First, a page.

Posts filed under “M&A”
If they are too big to fail, make them smaller.”
-Nixon Treasury Secretary George Shultz about Fannie Mae and Freddie Mac
The operative expression about many of the bailouts we have seen — AIG, JP Morgan (via Bear Stearns), Goldman Sachs, Fannie/Freddie and of course Citibank — is “Too Big To Fail.”
Perhaps the better expression is “Too Big to Succeed.”
The idea of a massive, one stop financial supermarket is now under fire. Of course, the idea of ANY massive conglomerate has for the most part, been discredited. Unsuccessful monsters are usually the result of huge M&A deals, disparate business lines, frictional corporate cultures. Think AOL-TIme Warner, Citi-Travelers, Tyco, etc. Oracle has been one notable exception to this, but that is because they have mostly bought firms started by former employees, keeping the family relationship.
The most successful growth by acquisition strategies tend to be where a bigger company absorbs mostly smaller firms. Cisco and GE are the masters of this slow, small acquisition to round out product lines and technologies. They don’t disrupt the corporate culture, the acquired targets are thrilled for the windfall, the integration tends to go much more smoothly.
Indeed, when it comes to conglomerates, we tend to see a two-part cycle. During the first part, acquisitions, mergers, big combinations are all the rage. Its a giant ego stroke for the CEOs, and it generates lots of fees for the iBankers. The second half of the equation comes when the awful handiwork of the M&A binge needs to be unassembled. That generates criticism of the CEOs, and lots of fees for the iBankers.
With the components of CitiGroup being taken apart and returned to their original boxes, this is merely another typical cycle playing out. Where it might take an interesting turn in the near future is the recognition that these firms are too unwieldy to run, too complicated to manage risk, too big to succeed. That gives impetus to discouraging these mergers, mega banks, and loss of competition. Are shareholders, the economy, and the taxpayers better off with just three mega-banking centers? Or, are we all better served with dozens of mid-size and large banks, versus only a few behemoths?
I am in the camp that finds most of these giant mergers do not work very well. Just about everyone — excepting the CEOs and iBankers — fare better with more banks of a size below ginormous.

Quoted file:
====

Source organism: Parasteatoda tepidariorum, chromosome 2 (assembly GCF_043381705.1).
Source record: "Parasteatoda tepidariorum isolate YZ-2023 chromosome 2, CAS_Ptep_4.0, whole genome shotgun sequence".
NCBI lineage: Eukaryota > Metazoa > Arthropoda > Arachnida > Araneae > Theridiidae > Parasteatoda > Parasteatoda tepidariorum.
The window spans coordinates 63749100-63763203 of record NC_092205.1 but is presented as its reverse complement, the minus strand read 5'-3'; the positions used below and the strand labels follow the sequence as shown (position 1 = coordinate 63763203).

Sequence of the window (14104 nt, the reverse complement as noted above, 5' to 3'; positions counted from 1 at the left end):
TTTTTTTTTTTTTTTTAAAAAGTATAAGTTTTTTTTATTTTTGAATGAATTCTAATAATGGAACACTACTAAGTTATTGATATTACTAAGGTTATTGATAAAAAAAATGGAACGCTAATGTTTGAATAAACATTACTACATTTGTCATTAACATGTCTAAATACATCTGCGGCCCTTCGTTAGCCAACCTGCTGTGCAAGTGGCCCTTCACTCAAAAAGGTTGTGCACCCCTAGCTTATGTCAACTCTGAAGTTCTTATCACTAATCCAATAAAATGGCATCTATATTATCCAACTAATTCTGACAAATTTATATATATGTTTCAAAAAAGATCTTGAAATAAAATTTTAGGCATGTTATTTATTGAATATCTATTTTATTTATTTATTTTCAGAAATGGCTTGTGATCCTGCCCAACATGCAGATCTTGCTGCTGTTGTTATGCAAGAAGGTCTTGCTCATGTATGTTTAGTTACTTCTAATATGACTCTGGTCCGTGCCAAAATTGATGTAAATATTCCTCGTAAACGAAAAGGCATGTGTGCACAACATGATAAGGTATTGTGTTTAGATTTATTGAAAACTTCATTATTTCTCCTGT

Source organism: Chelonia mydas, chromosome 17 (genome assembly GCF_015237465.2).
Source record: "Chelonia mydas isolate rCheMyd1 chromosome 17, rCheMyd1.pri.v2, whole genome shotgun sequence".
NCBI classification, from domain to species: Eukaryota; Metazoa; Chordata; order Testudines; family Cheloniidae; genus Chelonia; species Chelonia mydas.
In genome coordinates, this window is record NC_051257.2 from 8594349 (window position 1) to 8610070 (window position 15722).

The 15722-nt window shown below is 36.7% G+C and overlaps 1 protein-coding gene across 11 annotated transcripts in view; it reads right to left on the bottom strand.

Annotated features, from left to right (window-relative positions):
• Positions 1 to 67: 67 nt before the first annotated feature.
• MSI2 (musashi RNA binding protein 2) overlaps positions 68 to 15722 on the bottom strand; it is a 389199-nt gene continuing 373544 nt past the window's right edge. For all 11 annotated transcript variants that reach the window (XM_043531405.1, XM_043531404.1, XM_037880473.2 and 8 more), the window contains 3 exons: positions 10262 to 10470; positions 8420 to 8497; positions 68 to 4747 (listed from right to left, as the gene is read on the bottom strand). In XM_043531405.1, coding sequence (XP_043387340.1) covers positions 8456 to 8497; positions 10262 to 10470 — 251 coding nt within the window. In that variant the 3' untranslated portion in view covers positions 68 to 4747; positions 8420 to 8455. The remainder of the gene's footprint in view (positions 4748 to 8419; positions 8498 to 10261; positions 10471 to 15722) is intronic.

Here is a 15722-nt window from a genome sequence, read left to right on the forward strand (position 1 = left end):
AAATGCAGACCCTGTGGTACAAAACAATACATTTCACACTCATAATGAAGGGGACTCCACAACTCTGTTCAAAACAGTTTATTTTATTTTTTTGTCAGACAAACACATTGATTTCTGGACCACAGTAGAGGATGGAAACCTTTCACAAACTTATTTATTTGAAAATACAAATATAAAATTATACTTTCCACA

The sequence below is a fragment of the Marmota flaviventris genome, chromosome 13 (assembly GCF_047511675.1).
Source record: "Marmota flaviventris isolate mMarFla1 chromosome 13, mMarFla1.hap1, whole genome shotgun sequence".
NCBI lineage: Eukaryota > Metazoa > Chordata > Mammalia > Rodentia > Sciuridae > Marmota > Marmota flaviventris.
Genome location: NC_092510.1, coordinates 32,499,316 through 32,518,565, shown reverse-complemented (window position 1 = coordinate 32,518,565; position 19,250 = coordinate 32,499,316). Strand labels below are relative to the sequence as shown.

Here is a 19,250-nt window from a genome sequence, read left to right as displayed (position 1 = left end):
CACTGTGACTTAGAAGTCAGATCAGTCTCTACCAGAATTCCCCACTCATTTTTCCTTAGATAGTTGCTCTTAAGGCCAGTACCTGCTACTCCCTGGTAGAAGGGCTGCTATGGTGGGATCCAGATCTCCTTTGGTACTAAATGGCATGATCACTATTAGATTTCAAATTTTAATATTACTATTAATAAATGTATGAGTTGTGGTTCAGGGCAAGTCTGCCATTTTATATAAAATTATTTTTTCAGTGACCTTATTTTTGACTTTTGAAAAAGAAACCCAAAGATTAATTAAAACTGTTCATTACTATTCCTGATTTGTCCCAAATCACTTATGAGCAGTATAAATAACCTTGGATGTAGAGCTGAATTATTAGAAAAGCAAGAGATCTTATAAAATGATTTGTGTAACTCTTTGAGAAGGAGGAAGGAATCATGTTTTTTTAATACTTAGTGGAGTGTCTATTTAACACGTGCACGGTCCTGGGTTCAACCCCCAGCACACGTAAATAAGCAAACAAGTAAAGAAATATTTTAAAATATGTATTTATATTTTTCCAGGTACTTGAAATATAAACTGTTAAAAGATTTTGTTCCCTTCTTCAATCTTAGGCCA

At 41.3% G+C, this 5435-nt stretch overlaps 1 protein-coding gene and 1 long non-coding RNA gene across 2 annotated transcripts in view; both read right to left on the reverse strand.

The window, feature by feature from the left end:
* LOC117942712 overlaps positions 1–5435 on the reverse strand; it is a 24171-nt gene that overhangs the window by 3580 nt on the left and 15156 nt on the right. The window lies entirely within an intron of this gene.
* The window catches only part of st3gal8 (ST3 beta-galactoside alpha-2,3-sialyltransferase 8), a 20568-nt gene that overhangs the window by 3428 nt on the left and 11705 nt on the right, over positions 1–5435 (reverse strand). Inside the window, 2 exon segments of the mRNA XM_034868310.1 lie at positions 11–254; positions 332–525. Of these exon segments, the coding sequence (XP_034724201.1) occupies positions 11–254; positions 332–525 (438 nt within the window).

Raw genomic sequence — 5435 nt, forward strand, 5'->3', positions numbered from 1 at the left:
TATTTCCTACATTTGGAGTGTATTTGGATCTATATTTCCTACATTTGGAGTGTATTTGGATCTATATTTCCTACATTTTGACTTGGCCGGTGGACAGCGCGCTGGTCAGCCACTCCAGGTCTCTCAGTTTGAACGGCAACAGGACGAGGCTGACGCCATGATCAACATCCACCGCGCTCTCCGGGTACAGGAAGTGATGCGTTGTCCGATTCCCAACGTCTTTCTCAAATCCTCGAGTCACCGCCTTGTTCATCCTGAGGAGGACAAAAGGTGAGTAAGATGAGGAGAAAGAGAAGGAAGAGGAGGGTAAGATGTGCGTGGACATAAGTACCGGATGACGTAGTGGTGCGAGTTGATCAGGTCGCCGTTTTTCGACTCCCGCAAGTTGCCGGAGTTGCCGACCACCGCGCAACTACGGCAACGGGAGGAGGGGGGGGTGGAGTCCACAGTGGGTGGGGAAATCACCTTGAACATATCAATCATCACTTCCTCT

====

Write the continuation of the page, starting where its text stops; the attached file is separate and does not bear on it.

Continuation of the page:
Over the past 10 years, Shareholders have voted against the mega-banking centers. The question for the next 10 years will be how the politicos and regulators, especially the Fed and FDIC — vote on the matter.
Pandit Dismantles Weill Empire to Salvage Citigroup
Bradley Keoun and Lisa Kassenaar
Bloomberg, Jan. 14 2009
Citigroup Ready to Shrink Itself by a Third
WSJ, JANUARY 14, 2009
Citigroup Plans to Split Itself Up, Taking Apart the Financial Supermarket
NYT, January 13, 2009
Every year, Doug Kass creates a list of forecasts. But these are not straight predictions; the basis of Kass’ column is that these are ideas that most people think are very unlikely, which that Doug believes has a better chance of occurring than the crowd does. Call them “Possible Improbables” Here’s the list: 1. The…Read More
Consider that one year ago Royal Bank of Scotland paid US$100 billion for ABN Amro. That seemingly impossible amount would now buy: Citibank $22,5 billion (74% down) Morgan Stanley $10,5 billion (-72%) Goldman Sachs $21 billion (-67%) Merril Lynch $12,3 billion (-77%) Deutsche Bank $13 billion (-71%) Barclays $12,7 billion (-71%) And still leave $8…Read More
Goldman Sachs Group Inc. will raise at least $7.5 billion from Warren Buffett’s Berkshire Hathaway Inc. and public investors in a bid to quell concerns that pushed up the Wall Street firm’s borrowing costs and hurt its stock.
Berkshire is buying $5 billion of perpetual preferred shares, New York-based Goldman said today in a statement. Goldman, which this week transformed itself from the biggest U.S. securities firm to the fourth-largest bank by assets, also plans to raise at least $2.5 billion by selling common stock in a public offering.
Goldman Chief Executive Officer Lloyd Blankfein is turning to Buffett, the billionaire investor and second-wealthiest American, to boost market confidence even though Goldman hasn’t reported a quarterly loss since it went public in 1999. The bankruptcy of Lehman Brothers Holdings Inc. and emergency sale of Merrill Lynch & Co. to Bank of America Corp. on Sept. 15 have fueled fears about firms that rely on bond markets for funding.